Obama's Economic Plan in Congress

Washington D.C. President Barack Obama will get another shot at a bipartisan stimulus bill in the senate. But last night in the House of Representatives, party lines were drawn.

"We're not simply criticizing; we're putting out alternatives to show how and why we should do better. If this were a bipartisan effort, we could have had a better outcome," said Rep. Paul Ryan (R) Wisconsin.

The $819-billion-dollar stimulus legislation passed in the house.

"We are moving the ship of state in a new direction," said House Speaker Nancy Pelosi.

But eleven democrats broke rank with their party and not a single Republican voted for it.

"It's merely a wish list of long-standing liberal democratic priorities," said Rep. Mike Pence (R) Indiana.

While this political fight in Washington continues, thousands of Americans throughout the country are losing their jobs. Starbucks, Best Buy, and Boeing are the latest companies to announce layoffs, with the world's second largest airplane manufacturer saying it would slash ten-thousand jobs.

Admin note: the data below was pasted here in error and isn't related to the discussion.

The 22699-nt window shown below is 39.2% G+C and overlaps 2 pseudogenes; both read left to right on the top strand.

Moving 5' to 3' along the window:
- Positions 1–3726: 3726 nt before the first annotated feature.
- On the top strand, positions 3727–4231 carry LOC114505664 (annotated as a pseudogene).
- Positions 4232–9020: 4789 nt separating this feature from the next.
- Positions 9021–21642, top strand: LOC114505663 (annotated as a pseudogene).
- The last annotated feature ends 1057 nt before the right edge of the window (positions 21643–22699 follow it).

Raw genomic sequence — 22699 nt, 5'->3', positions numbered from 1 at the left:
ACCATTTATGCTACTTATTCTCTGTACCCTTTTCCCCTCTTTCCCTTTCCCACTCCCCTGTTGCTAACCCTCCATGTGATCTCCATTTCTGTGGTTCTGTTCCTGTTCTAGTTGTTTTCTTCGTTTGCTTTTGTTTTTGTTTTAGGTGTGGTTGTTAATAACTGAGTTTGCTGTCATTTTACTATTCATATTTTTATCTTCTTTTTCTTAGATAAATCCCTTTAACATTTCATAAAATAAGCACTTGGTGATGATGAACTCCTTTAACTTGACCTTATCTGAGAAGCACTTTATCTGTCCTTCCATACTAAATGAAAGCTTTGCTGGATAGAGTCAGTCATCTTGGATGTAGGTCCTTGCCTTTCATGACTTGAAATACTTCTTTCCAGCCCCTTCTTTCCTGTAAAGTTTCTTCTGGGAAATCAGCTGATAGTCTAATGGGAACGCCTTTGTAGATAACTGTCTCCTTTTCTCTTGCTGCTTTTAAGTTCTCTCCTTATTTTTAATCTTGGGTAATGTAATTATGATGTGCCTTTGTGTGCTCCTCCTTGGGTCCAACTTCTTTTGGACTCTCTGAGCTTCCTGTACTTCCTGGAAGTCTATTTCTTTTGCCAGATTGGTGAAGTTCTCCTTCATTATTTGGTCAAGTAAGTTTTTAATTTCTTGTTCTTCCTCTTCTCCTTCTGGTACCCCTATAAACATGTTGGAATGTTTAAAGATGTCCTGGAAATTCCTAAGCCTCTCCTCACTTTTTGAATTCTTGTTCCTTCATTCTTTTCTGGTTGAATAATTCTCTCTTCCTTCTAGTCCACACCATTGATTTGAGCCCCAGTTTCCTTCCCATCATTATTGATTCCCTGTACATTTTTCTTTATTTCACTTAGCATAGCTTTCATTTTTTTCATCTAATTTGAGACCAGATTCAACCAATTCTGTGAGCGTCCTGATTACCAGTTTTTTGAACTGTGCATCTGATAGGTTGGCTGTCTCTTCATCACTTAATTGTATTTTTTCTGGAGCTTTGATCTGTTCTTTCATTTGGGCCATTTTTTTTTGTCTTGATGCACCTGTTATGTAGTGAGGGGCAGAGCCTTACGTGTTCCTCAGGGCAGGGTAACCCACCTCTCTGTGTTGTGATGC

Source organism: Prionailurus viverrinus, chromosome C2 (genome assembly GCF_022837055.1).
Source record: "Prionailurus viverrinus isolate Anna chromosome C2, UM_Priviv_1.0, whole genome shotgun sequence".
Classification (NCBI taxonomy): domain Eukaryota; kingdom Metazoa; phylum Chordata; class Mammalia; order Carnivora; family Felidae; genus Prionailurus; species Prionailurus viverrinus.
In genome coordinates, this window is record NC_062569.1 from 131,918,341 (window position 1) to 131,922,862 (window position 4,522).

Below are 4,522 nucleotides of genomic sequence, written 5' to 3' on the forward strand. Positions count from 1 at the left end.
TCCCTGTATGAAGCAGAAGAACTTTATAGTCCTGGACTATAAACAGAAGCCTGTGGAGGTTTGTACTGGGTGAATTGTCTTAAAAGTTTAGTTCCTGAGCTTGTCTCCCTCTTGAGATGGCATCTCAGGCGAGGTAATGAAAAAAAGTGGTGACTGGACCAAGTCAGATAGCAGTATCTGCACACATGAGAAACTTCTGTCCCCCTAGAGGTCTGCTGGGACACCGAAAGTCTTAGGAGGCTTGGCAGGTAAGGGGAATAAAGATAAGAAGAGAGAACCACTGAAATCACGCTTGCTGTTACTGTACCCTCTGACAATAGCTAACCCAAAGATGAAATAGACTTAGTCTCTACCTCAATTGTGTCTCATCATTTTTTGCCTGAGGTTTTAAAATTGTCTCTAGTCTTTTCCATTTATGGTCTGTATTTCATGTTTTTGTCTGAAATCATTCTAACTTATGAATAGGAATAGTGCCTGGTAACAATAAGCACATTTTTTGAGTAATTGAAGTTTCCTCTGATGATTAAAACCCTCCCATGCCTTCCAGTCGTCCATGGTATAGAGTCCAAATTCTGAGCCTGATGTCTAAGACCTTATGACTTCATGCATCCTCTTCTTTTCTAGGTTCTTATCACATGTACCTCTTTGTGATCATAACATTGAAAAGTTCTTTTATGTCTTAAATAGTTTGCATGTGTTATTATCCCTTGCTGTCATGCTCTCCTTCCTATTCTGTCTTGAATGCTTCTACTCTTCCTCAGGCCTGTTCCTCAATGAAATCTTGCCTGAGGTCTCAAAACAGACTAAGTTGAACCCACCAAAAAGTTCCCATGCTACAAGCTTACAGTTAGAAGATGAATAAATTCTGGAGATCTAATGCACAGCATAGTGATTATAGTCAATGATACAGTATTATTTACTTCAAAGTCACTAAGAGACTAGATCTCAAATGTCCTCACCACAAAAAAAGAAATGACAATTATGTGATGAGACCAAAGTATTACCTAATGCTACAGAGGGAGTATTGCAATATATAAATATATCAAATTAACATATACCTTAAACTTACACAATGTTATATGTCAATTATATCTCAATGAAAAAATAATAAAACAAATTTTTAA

Three experts ABC spoke with support this legislation, saying what the economy needs is a shot in the arm of government money that will quickly be spent.

They give a high marks to programs that would increase food stamps, extend unemployment insurance, and offer aid to states facing big budget shortfalls. Now the bill moves to the senate.

"Let's not stop after the third inning and tell us who won in the ninth. It's a long process," said White House Spokesman Robert Gibbs.

The senate's version of the bill is even bigger and could top $900-billion-dollars. President Obama hopes to have final legislation ready to sign by mid-February.


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